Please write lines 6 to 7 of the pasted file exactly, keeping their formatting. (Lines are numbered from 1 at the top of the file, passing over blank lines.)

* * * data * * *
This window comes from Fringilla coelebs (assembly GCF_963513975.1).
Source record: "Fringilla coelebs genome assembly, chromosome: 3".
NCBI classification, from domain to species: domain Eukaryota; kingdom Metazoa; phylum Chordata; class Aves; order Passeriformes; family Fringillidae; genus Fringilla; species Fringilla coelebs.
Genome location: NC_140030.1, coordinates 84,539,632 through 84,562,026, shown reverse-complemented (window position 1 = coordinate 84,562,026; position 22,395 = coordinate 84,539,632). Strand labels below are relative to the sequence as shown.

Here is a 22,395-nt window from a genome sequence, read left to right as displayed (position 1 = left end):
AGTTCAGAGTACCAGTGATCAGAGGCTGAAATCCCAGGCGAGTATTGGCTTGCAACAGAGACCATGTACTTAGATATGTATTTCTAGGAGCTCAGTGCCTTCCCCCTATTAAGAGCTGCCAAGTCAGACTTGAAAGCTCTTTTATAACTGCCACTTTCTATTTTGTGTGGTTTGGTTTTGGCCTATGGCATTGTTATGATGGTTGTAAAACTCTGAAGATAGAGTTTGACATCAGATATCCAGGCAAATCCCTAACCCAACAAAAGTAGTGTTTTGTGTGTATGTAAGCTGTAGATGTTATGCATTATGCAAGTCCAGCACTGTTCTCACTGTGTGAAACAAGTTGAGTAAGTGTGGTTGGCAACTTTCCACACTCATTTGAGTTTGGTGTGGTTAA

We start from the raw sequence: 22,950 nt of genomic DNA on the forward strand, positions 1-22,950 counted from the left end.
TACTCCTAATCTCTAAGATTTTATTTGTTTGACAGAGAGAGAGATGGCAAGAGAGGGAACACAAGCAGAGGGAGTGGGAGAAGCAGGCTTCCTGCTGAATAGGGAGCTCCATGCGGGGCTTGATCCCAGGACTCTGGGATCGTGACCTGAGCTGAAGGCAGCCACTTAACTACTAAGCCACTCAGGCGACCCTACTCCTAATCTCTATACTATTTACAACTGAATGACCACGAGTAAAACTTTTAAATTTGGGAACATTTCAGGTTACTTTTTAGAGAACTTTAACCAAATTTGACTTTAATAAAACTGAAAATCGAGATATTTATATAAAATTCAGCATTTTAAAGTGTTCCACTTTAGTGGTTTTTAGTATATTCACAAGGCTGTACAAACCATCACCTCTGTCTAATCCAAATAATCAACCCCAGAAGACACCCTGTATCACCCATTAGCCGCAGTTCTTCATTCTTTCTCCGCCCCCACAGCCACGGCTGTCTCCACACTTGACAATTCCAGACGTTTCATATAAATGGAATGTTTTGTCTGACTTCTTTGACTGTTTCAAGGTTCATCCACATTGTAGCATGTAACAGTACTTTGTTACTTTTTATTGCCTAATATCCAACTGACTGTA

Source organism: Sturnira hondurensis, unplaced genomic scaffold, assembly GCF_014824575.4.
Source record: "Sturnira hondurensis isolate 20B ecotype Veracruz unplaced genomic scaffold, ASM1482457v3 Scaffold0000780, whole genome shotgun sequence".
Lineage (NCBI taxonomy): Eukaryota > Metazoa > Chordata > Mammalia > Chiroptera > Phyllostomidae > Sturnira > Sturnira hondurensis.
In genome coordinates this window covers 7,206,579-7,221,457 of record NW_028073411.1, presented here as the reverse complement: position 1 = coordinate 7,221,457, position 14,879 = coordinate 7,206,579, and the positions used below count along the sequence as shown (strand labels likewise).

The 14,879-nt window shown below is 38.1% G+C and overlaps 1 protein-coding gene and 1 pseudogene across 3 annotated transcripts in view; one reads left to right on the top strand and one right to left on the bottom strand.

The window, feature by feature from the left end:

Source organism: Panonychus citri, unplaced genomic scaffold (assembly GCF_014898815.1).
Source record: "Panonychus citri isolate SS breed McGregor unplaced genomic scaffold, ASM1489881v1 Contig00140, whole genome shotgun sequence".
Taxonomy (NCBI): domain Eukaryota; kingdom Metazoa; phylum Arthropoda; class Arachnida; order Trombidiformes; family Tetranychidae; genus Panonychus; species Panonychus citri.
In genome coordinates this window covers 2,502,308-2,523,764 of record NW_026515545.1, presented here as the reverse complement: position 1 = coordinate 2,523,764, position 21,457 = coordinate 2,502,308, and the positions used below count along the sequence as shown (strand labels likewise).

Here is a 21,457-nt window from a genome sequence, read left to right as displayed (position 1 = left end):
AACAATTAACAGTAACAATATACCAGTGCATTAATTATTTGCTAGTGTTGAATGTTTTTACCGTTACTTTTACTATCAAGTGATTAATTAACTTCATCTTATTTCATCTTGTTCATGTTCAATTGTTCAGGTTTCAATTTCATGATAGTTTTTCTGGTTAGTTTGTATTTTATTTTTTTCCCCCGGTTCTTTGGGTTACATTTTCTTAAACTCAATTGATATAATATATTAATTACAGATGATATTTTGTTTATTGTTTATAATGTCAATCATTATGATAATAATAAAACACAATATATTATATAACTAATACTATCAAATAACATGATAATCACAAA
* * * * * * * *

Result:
AGTTCAGAGTACCAGTGATCAGAGGCTGAAATCCCAGGCGAGTATTGGCTTGCAACAGAGACCATGTACTTAGATATGTATTTCTAGGAGCTCAGTGCCTTCCCCCTATTAAGAGCTGCCAAGTCAGACTTGAAAGCTCTTTTATAACTGCCACTTTCTATTTTGTGTGGTTTGGTTTTGGCCTATGGCATTGTTATGATGGTTGTAAAACTCTGAAGATAGAGTTTGACATCAGATATCCAGGCAAATCCCTAACCCAACAAAAGTAGTGTTTTGTGTGTATGTAAGCTGTAGATGTTATGCATTATGCAAGTCCAGCACTGTTCTCACTGTGTGAAACAAGTTGAGTAAGTGTGGTTGGCAACTTTCCACACTCATTTGAGTTTGGTGTGGTTAA

We start from the raw sequence: 22,950 nt of genomic DNA on the forward strand, positions 1-22,950 counted from the left end.